Published in Savannah Morning News on July 18, 2018
Referring to the Editorial of July 10, I must disagree with the notion about Georgians paying close attention to national rankings, such as child and family well-being featured in the article.
It seemed that few noticed the State of Georgia ranking last in per capita arts funding. Georgia was 50 out of 50 when the National Assembly of State Arts Agencies announced in February that the state provided arts funding at $.18 per Georgian. Since February, however, Kansas’ own funding decisions pushed Georgia to 49th position. (Kansas also attempted to defund its entire state arts agency.) For 2019, it is projected that the Georgia’s per capita is to drop to $.12.
There is much news coverage about economic development, jobs, creative workforce, etc., and how Georgia is a top ten state for doing business. This news all might be the case for many industries, but if you work in arts and culture, you might be scratching your head how all this might be true. Or, if you are a not-for-profit arts and culture small business, then you are surely perplexed why things are so challenging with so much reported economic prosperity. Indeed, a significant amount of attention has been on film and television production, but it seems Georgia’s homegrown arts and culture fabric has been muted.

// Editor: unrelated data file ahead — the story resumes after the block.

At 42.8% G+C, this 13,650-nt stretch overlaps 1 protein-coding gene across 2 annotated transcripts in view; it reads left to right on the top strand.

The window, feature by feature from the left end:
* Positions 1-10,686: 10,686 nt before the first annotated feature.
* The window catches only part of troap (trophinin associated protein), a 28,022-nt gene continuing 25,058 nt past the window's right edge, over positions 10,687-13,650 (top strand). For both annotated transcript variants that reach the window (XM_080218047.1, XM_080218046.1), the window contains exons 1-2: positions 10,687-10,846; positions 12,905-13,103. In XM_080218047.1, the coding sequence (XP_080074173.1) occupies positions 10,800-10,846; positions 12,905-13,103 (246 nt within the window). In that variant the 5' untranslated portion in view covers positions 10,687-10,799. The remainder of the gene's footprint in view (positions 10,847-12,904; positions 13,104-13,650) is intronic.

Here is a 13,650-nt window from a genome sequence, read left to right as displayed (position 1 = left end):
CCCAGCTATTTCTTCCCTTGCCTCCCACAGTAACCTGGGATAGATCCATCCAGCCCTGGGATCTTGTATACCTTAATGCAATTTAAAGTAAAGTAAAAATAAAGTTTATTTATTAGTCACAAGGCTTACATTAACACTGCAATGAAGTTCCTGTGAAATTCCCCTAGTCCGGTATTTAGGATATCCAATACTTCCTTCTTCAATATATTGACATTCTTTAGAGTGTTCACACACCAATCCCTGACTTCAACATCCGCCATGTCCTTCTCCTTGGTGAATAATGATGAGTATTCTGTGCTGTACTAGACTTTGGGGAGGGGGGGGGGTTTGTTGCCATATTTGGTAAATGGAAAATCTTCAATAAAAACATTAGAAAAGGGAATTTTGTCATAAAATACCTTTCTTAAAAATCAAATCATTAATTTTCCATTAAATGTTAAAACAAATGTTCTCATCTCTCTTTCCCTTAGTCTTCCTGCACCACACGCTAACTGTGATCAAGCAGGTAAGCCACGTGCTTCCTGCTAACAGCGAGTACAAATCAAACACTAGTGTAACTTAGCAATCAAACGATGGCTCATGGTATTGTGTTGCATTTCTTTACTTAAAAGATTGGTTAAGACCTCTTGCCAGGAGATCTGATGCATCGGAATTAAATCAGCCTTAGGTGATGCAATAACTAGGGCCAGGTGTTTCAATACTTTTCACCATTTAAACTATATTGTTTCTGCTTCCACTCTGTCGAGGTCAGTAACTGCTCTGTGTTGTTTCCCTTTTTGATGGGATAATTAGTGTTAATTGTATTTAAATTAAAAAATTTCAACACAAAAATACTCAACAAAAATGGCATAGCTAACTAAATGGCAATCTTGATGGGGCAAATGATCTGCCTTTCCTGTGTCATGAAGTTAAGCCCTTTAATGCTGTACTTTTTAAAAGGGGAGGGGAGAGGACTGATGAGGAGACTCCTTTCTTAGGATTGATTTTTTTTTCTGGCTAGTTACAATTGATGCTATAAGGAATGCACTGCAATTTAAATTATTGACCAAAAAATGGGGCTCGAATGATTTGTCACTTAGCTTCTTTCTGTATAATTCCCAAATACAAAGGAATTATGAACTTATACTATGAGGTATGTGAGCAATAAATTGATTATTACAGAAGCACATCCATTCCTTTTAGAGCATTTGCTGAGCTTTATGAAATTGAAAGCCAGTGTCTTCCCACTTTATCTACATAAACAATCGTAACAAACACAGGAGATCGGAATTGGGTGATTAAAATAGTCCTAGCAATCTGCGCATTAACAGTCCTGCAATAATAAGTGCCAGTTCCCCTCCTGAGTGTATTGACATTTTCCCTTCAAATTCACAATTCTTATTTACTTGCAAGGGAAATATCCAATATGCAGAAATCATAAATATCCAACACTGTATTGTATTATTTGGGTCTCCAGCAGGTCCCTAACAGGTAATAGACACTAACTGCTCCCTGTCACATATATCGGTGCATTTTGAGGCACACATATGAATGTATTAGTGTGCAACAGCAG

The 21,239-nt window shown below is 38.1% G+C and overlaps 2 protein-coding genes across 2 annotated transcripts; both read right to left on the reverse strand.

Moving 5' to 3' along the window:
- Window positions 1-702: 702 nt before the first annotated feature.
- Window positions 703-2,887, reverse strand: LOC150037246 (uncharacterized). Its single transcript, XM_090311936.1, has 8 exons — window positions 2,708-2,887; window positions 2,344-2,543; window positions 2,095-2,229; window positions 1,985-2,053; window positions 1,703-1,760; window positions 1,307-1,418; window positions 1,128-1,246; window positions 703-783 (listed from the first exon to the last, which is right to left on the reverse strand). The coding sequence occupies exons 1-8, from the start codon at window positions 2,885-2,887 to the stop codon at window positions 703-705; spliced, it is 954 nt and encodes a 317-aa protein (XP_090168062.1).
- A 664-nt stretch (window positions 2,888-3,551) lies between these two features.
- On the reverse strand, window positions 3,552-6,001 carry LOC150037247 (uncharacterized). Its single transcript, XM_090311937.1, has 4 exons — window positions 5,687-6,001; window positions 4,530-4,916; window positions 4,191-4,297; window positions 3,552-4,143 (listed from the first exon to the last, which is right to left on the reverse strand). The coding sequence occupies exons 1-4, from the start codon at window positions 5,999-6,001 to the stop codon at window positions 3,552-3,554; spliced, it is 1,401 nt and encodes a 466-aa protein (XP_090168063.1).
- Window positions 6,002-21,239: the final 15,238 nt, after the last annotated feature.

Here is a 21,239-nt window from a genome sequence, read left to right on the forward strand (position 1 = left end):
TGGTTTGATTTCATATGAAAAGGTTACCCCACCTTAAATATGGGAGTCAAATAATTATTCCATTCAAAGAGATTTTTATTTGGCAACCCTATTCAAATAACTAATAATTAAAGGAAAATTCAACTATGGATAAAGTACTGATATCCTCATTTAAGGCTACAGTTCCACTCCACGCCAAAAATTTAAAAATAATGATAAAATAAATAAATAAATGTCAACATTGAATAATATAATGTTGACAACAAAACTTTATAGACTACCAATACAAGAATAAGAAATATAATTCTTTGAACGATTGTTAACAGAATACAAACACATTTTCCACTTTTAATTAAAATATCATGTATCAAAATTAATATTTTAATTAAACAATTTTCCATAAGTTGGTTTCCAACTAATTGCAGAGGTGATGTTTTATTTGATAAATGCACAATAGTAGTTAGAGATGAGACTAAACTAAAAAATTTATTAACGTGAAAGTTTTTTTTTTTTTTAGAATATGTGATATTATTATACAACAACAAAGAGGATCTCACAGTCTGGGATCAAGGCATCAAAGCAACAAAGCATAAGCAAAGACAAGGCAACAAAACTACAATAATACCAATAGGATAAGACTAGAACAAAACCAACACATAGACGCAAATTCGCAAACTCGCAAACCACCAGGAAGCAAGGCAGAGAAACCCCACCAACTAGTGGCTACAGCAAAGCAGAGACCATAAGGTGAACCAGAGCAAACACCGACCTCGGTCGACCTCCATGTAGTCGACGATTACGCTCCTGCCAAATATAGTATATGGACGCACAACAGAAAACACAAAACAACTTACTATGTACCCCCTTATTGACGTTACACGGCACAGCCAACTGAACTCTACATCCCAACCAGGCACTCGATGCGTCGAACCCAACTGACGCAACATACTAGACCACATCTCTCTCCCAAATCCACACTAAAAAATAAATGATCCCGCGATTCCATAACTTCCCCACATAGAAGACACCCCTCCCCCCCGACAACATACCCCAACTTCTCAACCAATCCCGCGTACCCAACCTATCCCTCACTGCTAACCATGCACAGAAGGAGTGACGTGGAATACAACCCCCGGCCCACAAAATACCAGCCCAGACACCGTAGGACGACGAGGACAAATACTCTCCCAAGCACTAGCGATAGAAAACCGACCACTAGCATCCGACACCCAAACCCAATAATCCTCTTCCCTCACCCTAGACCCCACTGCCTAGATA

For a point of reference, reported by the Bureau of Economic Analysis and the National Endowment for the Arts the arts and culture production contributed nearly $764 billion to the economy representing 4.2% of the GDP, supporting 4.9 million workers, and included both for-profit and not-for-profit enterprises. The impact was more than agriculture, transportation, or warehousing. For Georgia, this translated to $19.6 billion of economic impact, 3.9% of Georgia’s economy, and nearly 134 thousand workers.
Isn’t it time then for better public policy and funding for arts and culture? I believe so. Whether a sole arts entrepreneur or a major arts organization, both are small businesses and deserve the same attention, resources, and incentives as all other small businesses regardless of profit motive.
On the one hand, tourists do not travel to Georgia to visit big box stores, manufacturing facilities, farms, or stay in a hotel room. On the other hand, businesses do not relocate to Georgia solely because of the tax rates or incentives. Both come to Georgia because of the activities, the events, the quality of life, and I am confident that the arts and culture industry helps to drive all of this.
As for rankings, if Georgia could just increase its per capita arts funding to $.65, then, when looking at our Southern neighbors, we can at least beat out Louisiana.